At 50, caution keeps pulling Jason back from taking the plunge. But as long as he’s working 40+-hour weeks, he’ll never have that most valuable commodity: the time required. This leaves him stuck, debating with himself about the long odds against successfully starting a new business versus his deep desire to go for it anyway.

With all the preparatory steps under his belt, Jason feels ever closer to reaching the day when he gives himself the permission to jump. Does he feel prepared? Yes. He’s studied, researched and brainstormed the roadmap for his venture, while also honing his skills through his day job. If only he were 30 instead of 50! His anxiety would be in check, the decision would be foregone and he’d be on his way. That day may not be far off.

BOTTOM LINE – Three Takeaways

There are key components to the three-legged stool on which I think the startups that thrive absolutely depend and I shared them with Jason:

1. COMPETENCE: Don’t make the leap until you’ve grown and prepared yourself. Understand bookkeeping, customer base, what the market will support. Get the basics in place and develop the know-how to advocate for yourself.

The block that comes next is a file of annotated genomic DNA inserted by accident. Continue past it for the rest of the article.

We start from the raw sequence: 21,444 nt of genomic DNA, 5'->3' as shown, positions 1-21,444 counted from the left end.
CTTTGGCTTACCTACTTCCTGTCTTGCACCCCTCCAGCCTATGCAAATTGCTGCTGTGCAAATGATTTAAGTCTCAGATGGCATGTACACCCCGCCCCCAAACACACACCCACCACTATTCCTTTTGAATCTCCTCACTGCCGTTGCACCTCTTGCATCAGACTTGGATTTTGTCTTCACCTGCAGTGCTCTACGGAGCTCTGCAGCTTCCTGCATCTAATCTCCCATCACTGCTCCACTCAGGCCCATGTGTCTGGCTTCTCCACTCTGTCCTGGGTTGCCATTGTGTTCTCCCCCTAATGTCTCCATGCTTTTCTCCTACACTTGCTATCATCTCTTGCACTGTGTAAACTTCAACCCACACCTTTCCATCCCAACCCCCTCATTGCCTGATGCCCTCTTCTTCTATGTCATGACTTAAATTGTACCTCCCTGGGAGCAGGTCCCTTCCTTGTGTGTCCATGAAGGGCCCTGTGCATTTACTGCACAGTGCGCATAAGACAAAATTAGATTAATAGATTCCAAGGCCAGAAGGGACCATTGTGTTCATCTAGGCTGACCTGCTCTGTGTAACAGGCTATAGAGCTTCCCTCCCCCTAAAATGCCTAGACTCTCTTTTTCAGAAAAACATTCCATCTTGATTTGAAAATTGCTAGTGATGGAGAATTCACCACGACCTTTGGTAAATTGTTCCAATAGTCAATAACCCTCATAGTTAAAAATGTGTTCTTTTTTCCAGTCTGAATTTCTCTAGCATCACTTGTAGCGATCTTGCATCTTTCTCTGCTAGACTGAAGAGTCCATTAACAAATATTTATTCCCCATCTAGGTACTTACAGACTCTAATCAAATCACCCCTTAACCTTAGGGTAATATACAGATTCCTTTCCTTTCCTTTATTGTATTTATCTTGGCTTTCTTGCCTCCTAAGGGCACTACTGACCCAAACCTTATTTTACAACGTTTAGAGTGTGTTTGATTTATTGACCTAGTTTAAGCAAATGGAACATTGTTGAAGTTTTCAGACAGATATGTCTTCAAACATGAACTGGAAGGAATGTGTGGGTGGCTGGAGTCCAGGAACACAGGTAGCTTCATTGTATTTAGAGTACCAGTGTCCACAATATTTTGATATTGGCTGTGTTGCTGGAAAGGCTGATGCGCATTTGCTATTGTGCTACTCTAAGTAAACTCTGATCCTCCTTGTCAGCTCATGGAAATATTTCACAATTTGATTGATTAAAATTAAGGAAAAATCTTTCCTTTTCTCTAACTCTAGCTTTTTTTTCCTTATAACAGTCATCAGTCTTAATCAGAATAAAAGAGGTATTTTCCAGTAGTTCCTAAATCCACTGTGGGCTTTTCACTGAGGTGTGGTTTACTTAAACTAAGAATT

2.  FINANCIAL: If you don’t have the money to bootstrap it, do you have enough saved to give you some runway? Ideally, save the money and gamble on yourself rather than with other people’s money.

3.  MENTAL SUPPORT: You won’t succeed as an entrepreneur if you don’t have stability and mental wellness. You can’t live in fear, anxiety and sleeplessness, you need people around you that will support, love and encourage you and your decision to take this journey.


–  How Jason started – and then stopped – his dream of starting his own business.
–  Initials steps and what pulled Jason’s planning up short.
–  Articulating the dream: Is this what you would do were you to win the lottery?